Historians place little credence in much of what the Story narrates of the cloth’s earlier history. Wilson also recognized the semi-legendary nature of its contents, but believed it represented a serious attempt by the Byzantines to understand its unusual nature and mysterious past. He did not believe that at this time the Icon had been opened to expose more of its hidden figure. Nevertheless, something about the face, like the blood marks on the Shroud face, forced Byzantine officials to consider the possibility that the bloody sweat from the Gethsemane agony was responsible for what they saw (Wilson 1979: 116 – 117). But if the Shroud was to be equated with the Image, and the evidence was becoming stronger, then its largely silent first 500 years had to be explained. Wilson agreed with the Story’s “hidden away, then re-discovered” scenario, but not with all the details. As Evagrius did not mention the discovery in 544 during the Persian siege, Wilson noticed that the 525 destruction by flood of Edessa and subsequent rebuilding of the city may have afforded the actual opportunity for its recovery (Wilson 1979: 138 –139). This would accord well with the observed origin of the Shroud-like Jesus faces in the Ravenna mosaics in the early 540’s. At a much later date Wilson also learned of Assyrian monks associated with the Edessa Image traveling to surrounding lands as “icon evangelists” earlier in the 6th century. There is no surviving textual evidence for a re-discovery somewhere between 525 and 530, but it makes good sense with the evidence at hand. Wilson also relates another revealing event, this time from Edessa’s later history, with apparent implications for any “lost, then found” theory. In 1146 Turkish forces destroyed the Christian civilization in Edessa, and “for a whole year they [Turkish looters] went about the town digging, searching secret places, foundations and roofs. They found many treasures hidden from the earliest times of the fathers and elders, and many treasures of which the citizens knew nothing” (Wilson 1979: 151).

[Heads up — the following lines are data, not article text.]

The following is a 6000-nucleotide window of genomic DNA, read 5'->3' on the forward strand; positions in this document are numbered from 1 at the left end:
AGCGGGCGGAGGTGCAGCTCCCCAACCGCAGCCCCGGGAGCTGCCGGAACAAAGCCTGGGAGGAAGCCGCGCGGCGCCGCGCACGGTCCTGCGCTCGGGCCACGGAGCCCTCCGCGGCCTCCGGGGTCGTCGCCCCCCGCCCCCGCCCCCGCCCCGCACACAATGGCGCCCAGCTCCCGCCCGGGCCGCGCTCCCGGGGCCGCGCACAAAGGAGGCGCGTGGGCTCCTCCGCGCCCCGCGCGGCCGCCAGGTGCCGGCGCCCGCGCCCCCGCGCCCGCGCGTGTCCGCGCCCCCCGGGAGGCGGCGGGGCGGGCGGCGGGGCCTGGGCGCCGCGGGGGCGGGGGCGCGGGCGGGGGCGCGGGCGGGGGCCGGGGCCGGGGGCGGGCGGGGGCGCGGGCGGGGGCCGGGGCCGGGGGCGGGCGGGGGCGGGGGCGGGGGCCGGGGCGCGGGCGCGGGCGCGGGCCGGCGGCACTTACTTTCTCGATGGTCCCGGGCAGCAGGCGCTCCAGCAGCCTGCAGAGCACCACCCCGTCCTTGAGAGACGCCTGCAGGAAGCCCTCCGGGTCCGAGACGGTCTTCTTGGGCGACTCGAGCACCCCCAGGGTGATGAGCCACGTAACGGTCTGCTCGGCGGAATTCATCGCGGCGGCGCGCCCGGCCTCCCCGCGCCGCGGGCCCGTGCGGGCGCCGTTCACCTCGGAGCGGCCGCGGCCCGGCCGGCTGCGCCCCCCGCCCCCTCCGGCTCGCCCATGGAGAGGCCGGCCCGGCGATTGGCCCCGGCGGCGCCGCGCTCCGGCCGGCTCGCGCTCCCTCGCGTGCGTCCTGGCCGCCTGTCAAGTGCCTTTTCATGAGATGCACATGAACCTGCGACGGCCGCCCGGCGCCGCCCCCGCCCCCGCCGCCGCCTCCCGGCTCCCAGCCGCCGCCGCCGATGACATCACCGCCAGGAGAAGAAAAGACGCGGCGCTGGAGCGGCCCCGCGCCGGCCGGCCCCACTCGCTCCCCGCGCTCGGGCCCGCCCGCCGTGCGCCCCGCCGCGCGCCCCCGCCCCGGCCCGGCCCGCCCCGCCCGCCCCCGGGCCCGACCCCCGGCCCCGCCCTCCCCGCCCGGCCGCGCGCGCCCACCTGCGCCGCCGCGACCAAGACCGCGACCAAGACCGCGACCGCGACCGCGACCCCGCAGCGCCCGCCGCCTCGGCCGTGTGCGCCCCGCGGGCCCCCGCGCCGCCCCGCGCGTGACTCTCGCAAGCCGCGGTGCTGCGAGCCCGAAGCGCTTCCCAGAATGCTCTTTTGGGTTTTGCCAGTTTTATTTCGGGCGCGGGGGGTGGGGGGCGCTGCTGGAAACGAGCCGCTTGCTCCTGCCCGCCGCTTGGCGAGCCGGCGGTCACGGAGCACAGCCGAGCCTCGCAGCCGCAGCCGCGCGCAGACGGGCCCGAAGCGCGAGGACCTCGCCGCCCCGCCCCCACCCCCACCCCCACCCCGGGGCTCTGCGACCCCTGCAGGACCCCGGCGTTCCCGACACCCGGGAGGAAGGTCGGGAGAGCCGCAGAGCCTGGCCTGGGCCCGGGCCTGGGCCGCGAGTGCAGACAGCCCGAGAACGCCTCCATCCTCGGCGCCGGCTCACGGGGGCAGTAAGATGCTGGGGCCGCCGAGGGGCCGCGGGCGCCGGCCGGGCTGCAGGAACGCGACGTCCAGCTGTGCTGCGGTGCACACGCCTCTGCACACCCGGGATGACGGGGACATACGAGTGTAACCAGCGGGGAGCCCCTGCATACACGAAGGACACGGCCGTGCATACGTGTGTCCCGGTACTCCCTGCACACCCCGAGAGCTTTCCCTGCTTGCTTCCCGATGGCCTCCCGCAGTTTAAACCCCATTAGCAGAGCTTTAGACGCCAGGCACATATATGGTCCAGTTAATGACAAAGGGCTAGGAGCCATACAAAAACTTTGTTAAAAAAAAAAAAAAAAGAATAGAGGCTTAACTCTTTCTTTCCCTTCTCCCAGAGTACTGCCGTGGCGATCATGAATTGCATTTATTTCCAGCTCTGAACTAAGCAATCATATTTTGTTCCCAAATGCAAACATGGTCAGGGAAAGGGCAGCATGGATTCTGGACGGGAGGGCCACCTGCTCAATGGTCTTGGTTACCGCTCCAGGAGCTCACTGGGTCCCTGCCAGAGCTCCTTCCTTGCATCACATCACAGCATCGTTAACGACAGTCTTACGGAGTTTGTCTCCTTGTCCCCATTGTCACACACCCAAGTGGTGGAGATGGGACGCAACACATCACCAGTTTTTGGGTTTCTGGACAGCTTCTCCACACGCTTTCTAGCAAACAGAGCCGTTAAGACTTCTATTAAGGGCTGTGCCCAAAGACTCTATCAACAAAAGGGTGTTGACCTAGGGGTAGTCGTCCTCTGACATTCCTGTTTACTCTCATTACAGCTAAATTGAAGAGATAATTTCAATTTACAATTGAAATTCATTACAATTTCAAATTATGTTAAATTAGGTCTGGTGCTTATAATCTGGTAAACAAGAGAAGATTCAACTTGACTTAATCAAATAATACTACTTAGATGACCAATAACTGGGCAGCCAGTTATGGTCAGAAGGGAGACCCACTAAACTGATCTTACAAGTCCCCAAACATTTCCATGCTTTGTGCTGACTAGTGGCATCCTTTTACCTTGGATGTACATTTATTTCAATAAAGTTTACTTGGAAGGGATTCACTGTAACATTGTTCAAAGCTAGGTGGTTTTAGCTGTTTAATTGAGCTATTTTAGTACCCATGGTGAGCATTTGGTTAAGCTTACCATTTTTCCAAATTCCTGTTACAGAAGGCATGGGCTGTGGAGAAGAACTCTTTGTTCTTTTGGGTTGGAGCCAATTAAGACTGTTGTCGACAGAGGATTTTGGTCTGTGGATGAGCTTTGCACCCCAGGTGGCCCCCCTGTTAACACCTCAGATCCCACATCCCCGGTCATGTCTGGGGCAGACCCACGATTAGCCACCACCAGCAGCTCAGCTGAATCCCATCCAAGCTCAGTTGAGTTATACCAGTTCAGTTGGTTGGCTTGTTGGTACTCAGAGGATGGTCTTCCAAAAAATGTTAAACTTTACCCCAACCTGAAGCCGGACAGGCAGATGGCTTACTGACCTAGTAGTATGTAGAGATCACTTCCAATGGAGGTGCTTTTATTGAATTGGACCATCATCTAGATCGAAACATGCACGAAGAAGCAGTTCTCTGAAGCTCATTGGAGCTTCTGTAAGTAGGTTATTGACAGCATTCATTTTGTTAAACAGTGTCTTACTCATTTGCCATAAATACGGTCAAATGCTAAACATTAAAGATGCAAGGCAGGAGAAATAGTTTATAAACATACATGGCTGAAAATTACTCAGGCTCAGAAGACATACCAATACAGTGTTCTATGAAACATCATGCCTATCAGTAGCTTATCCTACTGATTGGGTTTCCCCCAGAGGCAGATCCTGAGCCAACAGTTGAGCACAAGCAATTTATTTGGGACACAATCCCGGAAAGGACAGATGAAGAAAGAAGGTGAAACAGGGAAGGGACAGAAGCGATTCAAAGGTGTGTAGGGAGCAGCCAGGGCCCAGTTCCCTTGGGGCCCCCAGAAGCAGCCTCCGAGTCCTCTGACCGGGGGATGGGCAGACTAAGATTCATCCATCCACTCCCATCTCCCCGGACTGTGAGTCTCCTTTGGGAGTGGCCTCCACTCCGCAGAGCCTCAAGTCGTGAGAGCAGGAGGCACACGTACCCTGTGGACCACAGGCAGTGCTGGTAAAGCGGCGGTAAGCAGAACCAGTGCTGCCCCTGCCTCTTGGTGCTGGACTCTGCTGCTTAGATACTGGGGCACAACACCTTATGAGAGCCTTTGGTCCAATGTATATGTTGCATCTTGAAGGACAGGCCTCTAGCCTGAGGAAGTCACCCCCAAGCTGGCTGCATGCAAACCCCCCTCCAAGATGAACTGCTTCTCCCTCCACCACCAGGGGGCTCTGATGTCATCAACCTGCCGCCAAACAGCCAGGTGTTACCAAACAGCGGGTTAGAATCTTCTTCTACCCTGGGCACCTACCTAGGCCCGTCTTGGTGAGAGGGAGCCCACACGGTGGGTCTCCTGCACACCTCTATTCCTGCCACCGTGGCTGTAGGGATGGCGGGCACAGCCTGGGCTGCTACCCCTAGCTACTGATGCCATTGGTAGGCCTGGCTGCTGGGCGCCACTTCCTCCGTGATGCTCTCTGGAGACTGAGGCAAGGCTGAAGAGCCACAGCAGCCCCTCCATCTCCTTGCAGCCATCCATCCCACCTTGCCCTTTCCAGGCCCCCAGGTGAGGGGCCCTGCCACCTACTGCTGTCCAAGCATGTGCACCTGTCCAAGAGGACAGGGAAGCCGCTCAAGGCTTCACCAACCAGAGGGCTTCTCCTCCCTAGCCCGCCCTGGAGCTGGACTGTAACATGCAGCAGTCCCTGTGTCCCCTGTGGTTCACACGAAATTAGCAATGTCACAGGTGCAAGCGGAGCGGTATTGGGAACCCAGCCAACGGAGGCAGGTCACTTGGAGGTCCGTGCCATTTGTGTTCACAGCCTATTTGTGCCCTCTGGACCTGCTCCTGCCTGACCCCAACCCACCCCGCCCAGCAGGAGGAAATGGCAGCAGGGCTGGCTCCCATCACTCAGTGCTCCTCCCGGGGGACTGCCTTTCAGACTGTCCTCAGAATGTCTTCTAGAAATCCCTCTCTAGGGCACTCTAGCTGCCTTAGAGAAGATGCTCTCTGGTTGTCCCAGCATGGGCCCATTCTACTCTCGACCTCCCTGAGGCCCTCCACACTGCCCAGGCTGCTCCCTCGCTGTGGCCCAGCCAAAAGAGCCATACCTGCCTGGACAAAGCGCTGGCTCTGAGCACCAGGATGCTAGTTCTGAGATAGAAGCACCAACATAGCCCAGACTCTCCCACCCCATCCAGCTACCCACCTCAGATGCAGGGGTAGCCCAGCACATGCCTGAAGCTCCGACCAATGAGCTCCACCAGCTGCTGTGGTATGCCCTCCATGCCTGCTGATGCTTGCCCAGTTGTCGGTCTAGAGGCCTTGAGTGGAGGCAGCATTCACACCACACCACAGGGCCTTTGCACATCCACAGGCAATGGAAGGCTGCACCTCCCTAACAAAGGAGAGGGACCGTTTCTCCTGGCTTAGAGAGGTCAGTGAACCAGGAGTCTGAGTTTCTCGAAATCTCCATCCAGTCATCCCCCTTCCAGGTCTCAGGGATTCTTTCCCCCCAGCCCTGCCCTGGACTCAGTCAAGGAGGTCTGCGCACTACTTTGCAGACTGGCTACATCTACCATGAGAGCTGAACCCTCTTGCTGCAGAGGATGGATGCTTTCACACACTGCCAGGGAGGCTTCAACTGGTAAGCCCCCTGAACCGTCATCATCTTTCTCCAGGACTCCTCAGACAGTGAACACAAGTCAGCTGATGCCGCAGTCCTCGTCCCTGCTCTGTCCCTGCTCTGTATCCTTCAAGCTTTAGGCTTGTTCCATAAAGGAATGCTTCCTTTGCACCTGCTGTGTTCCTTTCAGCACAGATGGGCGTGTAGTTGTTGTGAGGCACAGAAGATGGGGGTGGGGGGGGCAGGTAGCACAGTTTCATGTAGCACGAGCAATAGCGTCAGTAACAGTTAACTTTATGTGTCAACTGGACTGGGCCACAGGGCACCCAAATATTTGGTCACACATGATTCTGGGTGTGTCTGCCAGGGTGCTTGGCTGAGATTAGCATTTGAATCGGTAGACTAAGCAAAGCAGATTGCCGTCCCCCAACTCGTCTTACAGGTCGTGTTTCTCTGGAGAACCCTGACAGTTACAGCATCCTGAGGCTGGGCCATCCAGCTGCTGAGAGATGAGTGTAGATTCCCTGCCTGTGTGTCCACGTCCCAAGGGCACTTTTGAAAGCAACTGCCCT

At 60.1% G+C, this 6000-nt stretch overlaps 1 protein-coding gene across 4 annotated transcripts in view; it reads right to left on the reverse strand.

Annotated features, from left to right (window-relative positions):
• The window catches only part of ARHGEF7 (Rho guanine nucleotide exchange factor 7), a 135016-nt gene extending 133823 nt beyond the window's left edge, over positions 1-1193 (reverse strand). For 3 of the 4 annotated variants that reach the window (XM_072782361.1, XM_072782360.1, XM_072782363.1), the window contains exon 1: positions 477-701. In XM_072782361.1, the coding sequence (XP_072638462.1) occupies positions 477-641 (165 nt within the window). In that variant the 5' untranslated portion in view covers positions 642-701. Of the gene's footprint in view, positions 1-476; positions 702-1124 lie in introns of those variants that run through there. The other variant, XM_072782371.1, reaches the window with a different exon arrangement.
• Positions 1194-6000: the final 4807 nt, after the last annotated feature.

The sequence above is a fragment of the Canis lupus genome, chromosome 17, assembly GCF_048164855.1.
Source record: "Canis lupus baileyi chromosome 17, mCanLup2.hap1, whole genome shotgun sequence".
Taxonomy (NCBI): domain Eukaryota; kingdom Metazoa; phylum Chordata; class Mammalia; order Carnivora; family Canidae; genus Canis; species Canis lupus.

The possible hints of a more than face image in earlier documents, the bold assertion of such in the “Oldest Latin Abgar Versions,” and the signs of Jesus’ Passion clearly seen by Gregory and others privileged enough to get close to the Image, were eventually going to persuade the Icon’s new guardians that what they actually acquired in 944 was Christ’s burial shroud. Although Wilson believed in 1978 that this occurred sometime later in the next century, there was another knowledgeable 10th century account asserting it came much sooner. No one knew better what was in the emperor’s treasure chamber than the emperor. In 958 Constantine VII wrote a letter to encourage his troops in the field near Tarsus, announcing he was sending a supply of holy water blessed by contact with relics of the Passion kept in Constantinople. Scavone documents these as
the precious wood, the unstained lance, the precious inscription (titulus?), the reed which caused miracles, the life-giving blood from his side, the venerable tunic, the scared linens … the sindon which God wore, and other symbols of the immaculate Passion (Scavone 1989b: 316, 318).